Linked by Thom Holwerda on Mon 22nd Nov 2010 12:48 UTC
PDAs, Cellphones, Wireless It's no secret that the webOS is no speed demon. Sure, it has the most elegant multitasking interface (the fact that it multitasks at all means it bests both Android and iOS), but it's not exactly fast. This is all going to change. Palm held its Developer Day in New York this weekend, and unveiled its new application development framework, set to replace the current Mojo framework. Not only will this new framework, named Enyo, be a lot faster than Mojo, it will also be designed around multiple display resolutions.
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RE[2]: Comment by hendi
by spiderman on Wed 24th Nov 2010 08:49 UTC in reply to "RE: Comment by hendi"
Member since:

I'm definitely interested in the N900 as a phone with no boundaries. I'm only apprehensive about two things: Battery life and the resistive touchscreen.

The battery life is not that bad since PR1.3. Actually if you are used to Android, it is not worse. The battery life sucks when you compare it with Symbian phones and feature phones but it is in line with other Android and iPhones. It lasts about 1-2 days in normal usage.
The resistive touch screen sucks though if you are used to Android. In my opinion it is not bad, I actually prefer resistive over capacitive but if you are used to Android you may be disappointed. The advantage is that is is more precise. You can use it to write stuff in Xournal with the stylus. Some applications are not possible without it. The drawback is that you can't pinch. you have to use buttons to zoom in and out. There is a button for that on top of the phone.
Other than, that the software is just awesome.

Reply Parent Score: 2

RE[3]: Comment by hendi
by Morgan on Wed 24th Nov 2010 09:41 in reply to "RE[2]: Comment by hendi"
Morgan Member since:

Thank you for your observations. Interestingly, the two Symbian phones I've used most recently (an N73 and a Nuron) had battery life as bad as my Moto Cliq. With all three I had to charge at least once a day, sometimes twice daily. These days, using my Cliq as a tethered modem via USB, it stays charged though.

That's another concern I forgot about with the N900; if I switch, will I still be able to tether, and as easily? I'm using Easytether right now and it's great. I think I could set up an internet sharing link using Ubuntu on the netbook fairly easily, but I dual boot Windows too and I've had issues with using shared links in that OS in the past. Perhaps if there is a built-in or third party solution that just turns the phone into a wifi hotspot, I'd be all set.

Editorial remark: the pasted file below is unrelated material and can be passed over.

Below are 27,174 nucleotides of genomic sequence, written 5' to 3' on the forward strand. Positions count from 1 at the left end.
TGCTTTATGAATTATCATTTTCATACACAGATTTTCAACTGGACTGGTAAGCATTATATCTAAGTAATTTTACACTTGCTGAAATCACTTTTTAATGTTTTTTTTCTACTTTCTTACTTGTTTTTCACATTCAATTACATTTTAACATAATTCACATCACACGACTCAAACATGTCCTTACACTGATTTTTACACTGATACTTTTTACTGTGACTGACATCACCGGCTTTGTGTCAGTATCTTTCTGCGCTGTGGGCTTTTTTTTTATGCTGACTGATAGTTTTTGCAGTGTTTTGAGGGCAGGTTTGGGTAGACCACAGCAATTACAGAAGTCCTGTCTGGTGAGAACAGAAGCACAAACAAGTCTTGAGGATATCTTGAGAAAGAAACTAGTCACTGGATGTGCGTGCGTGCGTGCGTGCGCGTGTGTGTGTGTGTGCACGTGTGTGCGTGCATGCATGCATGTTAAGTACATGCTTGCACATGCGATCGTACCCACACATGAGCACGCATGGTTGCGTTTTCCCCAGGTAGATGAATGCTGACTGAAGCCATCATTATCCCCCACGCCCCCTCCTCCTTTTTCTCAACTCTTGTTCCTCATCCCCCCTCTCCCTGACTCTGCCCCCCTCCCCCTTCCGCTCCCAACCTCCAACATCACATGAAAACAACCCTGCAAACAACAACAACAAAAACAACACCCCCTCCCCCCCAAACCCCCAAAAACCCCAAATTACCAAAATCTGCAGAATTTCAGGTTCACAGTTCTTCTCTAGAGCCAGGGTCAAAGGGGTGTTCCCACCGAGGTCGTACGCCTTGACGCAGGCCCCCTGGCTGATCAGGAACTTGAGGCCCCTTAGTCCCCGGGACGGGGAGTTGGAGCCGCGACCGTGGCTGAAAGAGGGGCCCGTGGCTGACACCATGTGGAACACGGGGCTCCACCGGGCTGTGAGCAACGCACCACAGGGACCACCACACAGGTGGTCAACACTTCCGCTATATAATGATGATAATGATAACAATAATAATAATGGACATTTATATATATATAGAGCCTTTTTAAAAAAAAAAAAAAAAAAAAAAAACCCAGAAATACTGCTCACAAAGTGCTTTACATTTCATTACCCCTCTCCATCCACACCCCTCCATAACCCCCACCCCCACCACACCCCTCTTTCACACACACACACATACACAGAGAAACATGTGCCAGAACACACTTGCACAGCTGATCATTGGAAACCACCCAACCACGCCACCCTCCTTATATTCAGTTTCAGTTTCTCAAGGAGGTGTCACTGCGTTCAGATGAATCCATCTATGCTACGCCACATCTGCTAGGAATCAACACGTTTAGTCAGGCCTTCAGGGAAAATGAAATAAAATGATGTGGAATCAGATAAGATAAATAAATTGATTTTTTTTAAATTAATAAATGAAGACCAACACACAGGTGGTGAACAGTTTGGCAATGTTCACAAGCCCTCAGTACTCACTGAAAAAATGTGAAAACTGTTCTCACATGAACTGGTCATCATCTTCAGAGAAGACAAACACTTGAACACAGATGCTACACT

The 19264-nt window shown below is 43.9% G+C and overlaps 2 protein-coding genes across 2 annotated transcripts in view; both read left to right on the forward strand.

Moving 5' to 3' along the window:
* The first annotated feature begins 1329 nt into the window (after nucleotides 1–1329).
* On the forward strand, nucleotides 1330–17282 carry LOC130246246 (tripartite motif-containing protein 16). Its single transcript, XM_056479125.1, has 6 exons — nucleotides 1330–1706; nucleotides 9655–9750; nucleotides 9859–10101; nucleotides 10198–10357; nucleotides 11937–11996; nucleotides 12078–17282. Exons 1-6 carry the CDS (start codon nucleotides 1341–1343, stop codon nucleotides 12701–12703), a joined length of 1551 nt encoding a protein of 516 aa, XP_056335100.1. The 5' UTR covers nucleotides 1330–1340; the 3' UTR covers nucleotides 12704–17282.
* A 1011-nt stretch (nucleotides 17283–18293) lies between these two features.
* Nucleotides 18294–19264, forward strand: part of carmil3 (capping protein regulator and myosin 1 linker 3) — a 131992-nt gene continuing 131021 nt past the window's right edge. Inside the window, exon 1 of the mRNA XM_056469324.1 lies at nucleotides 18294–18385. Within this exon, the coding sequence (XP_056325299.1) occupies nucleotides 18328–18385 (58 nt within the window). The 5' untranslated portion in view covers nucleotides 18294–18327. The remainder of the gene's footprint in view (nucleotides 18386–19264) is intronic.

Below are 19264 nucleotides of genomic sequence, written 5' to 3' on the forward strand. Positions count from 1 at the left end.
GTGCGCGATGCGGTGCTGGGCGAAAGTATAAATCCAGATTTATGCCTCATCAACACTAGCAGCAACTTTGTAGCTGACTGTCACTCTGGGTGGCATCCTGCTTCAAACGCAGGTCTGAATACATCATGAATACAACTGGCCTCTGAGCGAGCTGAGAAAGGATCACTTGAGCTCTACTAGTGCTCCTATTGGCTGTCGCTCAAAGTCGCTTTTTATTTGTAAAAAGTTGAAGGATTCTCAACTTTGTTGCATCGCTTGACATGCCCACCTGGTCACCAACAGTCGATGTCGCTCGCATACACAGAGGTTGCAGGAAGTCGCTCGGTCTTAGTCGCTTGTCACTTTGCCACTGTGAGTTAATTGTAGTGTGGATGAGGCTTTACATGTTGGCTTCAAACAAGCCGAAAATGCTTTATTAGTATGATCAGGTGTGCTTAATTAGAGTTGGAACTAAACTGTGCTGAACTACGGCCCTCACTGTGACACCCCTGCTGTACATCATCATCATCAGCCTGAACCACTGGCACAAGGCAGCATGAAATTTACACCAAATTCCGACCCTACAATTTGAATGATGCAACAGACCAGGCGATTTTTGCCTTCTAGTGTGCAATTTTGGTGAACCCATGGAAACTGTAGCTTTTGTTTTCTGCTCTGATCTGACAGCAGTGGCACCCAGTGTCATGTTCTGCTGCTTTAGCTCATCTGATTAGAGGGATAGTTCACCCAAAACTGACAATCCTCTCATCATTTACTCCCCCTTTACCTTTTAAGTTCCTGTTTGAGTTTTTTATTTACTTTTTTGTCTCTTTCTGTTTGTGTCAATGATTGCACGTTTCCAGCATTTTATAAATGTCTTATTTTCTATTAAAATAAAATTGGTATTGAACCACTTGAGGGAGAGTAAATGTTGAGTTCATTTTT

I do have a spare line on my account which has no monthly fee for the next year (LOVE that promotion), and to my knowledge the N900 qualifies for T-mobile's $15/month featurephone unlimited internet plan. I may just put it on that line and use it in conjunction with the Android phone for a while, to have a side-by-side comparison.

Reply Parent Score: 2

RE[4]: Comment by hendi
by spiderman on Wed 24th Nov 2010 10:23 in reply to "RE[3]: Comment by hendi"
spiderman Member since:

For WiFi hotspot, you can purchase joikuspot (
or install mobilehotspot ( for free but it will install a custom kernel (harmless but not supported by Nokia).

If you are addicted to Android, you can dual boot NITDroid (, which is Android for the N900. Some things are not working yet though, like the GPS and the proximity sensor.
Anyway, Android is not adapted to this hardware (does not take advantage of the resistive touch, etc) but if you are really addicted, you still can install it.

I know resistive touch screen is not trendy but the precision allows some interesting applications. You may check Grimace: The N900 is not just a consumption device but also a creation device.

Reply Parent Score: 2